Culture is the atmosphere that surrounds us all the time. It is the most persuasive reinforcement mechanism which silently strengthens mental models, routines, behavioral habits and assumptions about how we are expected to show up, get our work done, react to issues and problems, improve, collaborate and contribute. A healthy culture brings out the best in people and enables teams to achieve amazing feats. An unhealthy culture kills enthusiasm, stifles innovation, prevents people from developing, suppresses collaboration and impedes productivity.
Leadership influences culture more than any other factor. In fact, most cultures have developed informally over many years and left essentially unexamined and unmanaged. But culture is deviously difficult to transform into something better than what we currently live with day to day.
Most organizations have a set of values and a mission statement, but rarely does the culture align. Instead, values and missions have become slogans that are not understood as guiding principles on how we should act while at work. Ideas such as respect, inclusion, innovation, collaboration and teamwork are declared to be important yet not consistently demonstrated. They may occur in isolated situations with certain leaders, managers or teams, but are not embedded in the culture.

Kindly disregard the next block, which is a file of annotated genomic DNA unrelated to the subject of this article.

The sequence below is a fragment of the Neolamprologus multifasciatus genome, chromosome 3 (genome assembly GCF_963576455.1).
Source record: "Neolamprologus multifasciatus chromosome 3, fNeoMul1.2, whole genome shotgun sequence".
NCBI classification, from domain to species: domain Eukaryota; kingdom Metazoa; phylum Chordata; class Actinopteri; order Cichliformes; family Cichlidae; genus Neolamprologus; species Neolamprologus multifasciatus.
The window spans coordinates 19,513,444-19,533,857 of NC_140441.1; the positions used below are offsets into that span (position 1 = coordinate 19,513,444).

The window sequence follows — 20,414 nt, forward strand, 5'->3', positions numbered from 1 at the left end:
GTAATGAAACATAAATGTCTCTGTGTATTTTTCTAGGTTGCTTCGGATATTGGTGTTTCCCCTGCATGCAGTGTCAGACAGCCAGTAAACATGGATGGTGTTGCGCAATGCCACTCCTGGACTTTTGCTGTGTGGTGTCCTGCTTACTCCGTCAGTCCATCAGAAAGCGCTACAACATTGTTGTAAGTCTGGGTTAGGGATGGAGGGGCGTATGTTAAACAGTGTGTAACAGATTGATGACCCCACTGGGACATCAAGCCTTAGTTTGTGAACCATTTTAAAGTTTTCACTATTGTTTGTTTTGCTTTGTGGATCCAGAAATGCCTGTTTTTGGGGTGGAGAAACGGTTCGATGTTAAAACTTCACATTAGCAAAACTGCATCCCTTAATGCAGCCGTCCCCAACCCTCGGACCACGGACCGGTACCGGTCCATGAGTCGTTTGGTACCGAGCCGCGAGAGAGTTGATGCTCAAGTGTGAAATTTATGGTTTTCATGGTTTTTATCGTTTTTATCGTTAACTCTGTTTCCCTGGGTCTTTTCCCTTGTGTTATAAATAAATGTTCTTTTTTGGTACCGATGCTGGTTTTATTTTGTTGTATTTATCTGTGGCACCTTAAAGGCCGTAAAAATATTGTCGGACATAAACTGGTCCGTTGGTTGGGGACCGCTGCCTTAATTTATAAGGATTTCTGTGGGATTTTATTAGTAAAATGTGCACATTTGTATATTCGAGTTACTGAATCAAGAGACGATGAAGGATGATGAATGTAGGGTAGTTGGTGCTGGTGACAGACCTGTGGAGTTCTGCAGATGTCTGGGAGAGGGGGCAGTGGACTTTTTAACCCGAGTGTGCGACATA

It seems many organizations lack a strategy or plan concerning their culture – where it is, where it needs to be, and the incremental steps required to shift it towards better health. In the workplace, leaders and managers influence the culture to a huge degree. Managers focus on what leadership deems most important and front-line contributors focus on what their mangers talk about most often. When leadership internationally or unintentionally is silent, culture is like an untended garden: it continues to grow only with weeds in place of healthy plants.